Simon the Tanner

Saint Simon the TannerSimonmiracle of moving the Mokattam Mountain
In the Coptic Orthodox Church, an additional fast is observed on the three days before the beginning of the Nativity Fast, to commemorate the miraculous moving of the mountain of Mukattam (which lies within a suburb of Cairo) at the hands of Saint Simon the Tanner in the year 975, during the rule of the Muslim Fatimid Caliph Al-Muizz Li-Deenillah.
In commemoration of this miracle, the Coptic Orthodox Church observes three extra days of fasting before the beginning of the Nativity Fast.

Prime (liturgy)

PrimeFirst HourThe First Hour
The All-Night Vigil on the night of December 24 consists of Great Compline, Matins and the First Hour.
During the Lesser Lenten seasons (Nativity Fast, Apostles' Fast and Dormition Fast) the Little Hours undergo changes similar to those during Great Lent, except the hymns are usually read instead of chanted, and there are no kathismata on weekdays.

Compline

Night PrayerApodeipnonGreat Compline
The All-Night Vigil on the night of December 24 consists of Great Compline, Matins and the First Hour.
Monday through Friday during the lesser Lenten seasons: Nativity Fast, Apostles' Fast, and Dormition Fast

Christmastide

Christmas seasonChristmasChristmas Time
Christmastide
Nativity Fast

Apostles' Fast

Fast of the Holy ApostlesPeter's FastSt. Peter's Fast
Apostles' Fast
Nativity Fast

Oriental Orthodoxy

Oriental OrthodoxOriental Orthodox ChurchesOriental
The Nativity Fast is a period of abstinence and penance practiced by the Eastern Orthodox, Oriental Orthodox, and Eastern Catholic Churches, in preparation for the Nativity of Jesus (December 25).

Eastern Catholic Churches

Eastern CatholicEastern RiteEastern Catholics
The Nativity Fast is a period of abstinence and penance practiced by the Eastern Orthodox, Oriental Orthodox, and Eastern Catholic Churches, in preparation for the Nativity of Jesus (December 25).

St. Martin's Day

MartinmasSaint Martin’s DaySt. Martin
The corresponding Western season of preparation for Christmas, which also has been called the Nativity Fast and St. Martin's Lent, has taken the name of Advent.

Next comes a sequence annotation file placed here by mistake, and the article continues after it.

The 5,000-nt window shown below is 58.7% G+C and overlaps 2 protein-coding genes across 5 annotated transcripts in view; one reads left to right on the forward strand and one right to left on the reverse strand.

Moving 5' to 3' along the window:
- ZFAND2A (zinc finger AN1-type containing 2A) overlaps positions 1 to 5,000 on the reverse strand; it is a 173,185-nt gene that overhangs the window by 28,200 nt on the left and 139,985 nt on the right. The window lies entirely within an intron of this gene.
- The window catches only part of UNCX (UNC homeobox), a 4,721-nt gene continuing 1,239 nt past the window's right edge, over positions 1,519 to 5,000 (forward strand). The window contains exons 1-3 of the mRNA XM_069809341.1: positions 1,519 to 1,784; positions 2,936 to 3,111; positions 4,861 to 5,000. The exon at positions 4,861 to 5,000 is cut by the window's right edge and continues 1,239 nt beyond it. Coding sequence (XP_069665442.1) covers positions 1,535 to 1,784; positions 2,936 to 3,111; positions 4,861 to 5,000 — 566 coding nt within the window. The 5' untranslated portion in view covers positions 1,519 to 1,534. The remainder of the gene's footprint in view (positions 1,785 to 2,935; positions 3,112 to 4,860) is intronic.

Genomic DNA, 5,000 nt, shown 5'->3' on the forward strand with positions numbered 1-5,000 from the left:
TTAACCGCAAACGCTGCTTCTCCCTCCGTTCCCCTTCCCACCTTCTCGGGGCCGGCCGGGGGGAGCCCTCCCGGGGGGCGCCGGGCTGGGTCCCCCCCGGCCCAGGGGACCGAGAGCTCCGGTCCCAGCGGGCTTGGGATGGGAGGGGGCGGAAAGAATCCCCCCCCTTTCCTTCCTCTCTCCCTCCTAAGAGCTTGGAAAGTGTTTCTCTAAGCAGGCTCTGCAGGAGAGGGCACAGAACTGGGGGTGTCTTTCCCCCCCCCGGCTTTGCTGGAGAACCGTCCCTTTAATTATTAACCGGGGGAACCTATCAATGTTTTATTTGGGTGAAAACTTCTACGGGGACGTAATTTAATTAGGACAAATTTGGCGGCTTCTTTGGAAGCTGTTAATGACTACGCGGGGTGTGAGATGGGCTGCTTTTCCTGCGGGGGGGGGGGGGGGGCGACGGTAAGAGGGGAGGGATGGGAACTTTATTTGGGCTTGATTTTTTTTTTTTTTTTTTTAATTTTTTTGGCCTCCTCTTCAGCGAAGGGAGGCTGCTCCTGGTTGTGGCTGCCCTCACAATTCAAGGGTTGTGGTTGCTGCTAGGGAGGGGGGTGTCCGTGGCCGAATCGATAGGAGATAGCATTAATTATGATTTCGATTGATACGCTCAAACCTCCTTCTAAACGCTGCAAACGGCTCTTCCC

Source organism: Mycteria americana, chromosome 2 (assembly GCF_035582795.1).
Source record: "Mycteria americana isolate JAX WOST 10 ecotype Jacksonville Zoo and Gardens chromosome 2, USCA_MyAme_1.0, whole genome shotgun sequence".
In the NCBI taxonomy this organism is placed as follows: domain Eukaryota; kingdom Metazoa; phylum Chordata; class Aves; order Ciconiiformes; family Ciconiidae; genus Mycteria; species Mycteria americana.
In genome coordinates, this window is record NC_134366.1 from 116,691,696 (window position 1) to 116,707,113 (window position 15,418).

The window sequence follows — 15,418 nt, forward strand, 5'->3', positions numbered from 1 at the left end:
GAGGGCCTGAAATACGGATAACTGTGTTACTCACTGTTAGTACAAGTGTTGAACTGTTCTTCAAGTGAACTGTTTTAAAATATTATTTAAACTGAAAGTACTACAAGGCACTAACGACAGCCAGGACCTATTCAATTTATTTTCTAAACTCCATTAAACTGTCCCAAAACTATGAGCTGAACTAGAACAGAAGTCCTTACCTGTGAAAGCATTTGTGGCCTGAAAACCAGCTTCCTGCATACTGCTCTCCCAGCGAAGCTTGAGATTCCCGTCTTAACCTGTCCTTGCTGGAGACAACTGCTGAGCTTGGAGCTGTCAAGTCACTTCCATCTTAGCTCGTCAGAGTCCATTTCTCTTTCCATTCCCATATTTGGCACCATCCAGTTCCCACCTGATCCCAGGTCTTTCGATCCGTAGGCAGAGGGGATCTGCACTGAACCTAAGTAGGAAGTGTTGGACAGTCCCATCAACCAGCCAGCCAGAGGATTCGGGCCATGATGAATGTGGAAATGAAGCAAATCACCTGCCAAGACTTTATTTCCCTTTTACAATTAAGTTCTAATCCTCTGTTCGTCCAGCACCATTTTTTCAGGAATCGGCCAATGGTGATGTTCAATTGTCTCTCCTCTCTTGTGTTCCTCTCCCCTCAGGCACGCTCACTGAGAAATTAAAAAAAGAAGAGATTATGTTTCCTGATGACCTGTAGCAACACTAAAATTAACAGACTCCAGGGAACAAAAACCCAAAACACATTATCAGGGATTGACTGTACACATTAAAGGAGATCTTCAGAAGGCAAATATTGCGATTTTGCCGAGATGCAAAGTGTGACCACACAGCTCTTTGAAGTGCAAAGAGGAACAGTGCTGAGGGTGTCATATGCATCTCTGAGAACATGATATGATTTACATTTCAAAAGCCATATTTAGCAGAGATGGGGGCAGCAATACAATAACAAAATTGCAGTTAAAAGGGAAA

Roman Rite

RomanLatinRoman Liturgy
The Eastern fast runs for 40 days instead of four (Roman rite) or six weeks (Ambrosian rite) and thematically focuses on proclamation and glorification of the Incarnation of God, whereas the Western Advent focuses on the two comings (or advents) of Jesus Christ: his birth and his Second Coming or Parousia.

Ambrosian Rite

AmbrosianAmbrosian LiturgyMilanese
The Eastern fast runs for 40 days instead of four (Roman rite) or six weeks (Ambrosian rite) and thematically focuses on proclamation and glorification of the Incarnation of God, whereas the Western Advent focuses on the two comings (or advents) of Jesus Christ: his birth and his Second Coming or Parousia.

Incarnation (Christianity)

IncarnationincarnateIncarnation of Christ
The Eastern fast runs for 40 days instead of four (Roman rite) or six weeks (Ambrosian rite) and thematically focuses on proclamation and glorification of the Incarnation of God, whereas the Western Advent focuses on the two comings (or advents) of Jesus Christ: his birth and his Second Coming or Parousia. During the course of the fast, a number of feast days celebrate those Old Testament prophets who prophesied the Incarnation; for instance: Obadiah (November 19), Nahum (December 1), Habbakuk (December 2), Zephaniah (December 3), Haggai (December 16), Daniel and the Three Holy Youths (December 17).

Jesus

ChristJesus ChristJesus of Nazareth
The Eastern fast runs for 40 days instead of four (Roman rite) or six weeks (Ambrosian rite) and thematically focuses on proclamation and glorification of the Incarnation of God, whereas the Western Advent focuses on the two comings (or advents) of Jesus Christ: his birth and his Second Coming or Parousia.

Second Coming

second coming of Christreturn of Christsecond advent
The Eastern fast runs for 40 days instead of four (Roman rite) or six weeks (Ambrosian rite) and thematically focuses on proclamation and glorification of the Incarnation of God, whereas the Western Advent focuses on the two comings (or advents) of Jesus Christ: his birth and his Second Coming or Parousia.

Parousia

adventChrist's presencegreat day
The Eastern fast runs for 40 days instead of four (Roman rite) or six weeks (Ambrosian rite) and thematically focuses on proclamation and glorification of the Incarnation of God, whereas the Western Advent focuses on the two comings (or advents) of Jesus Christ: his birth and his Second Coming or Parousia.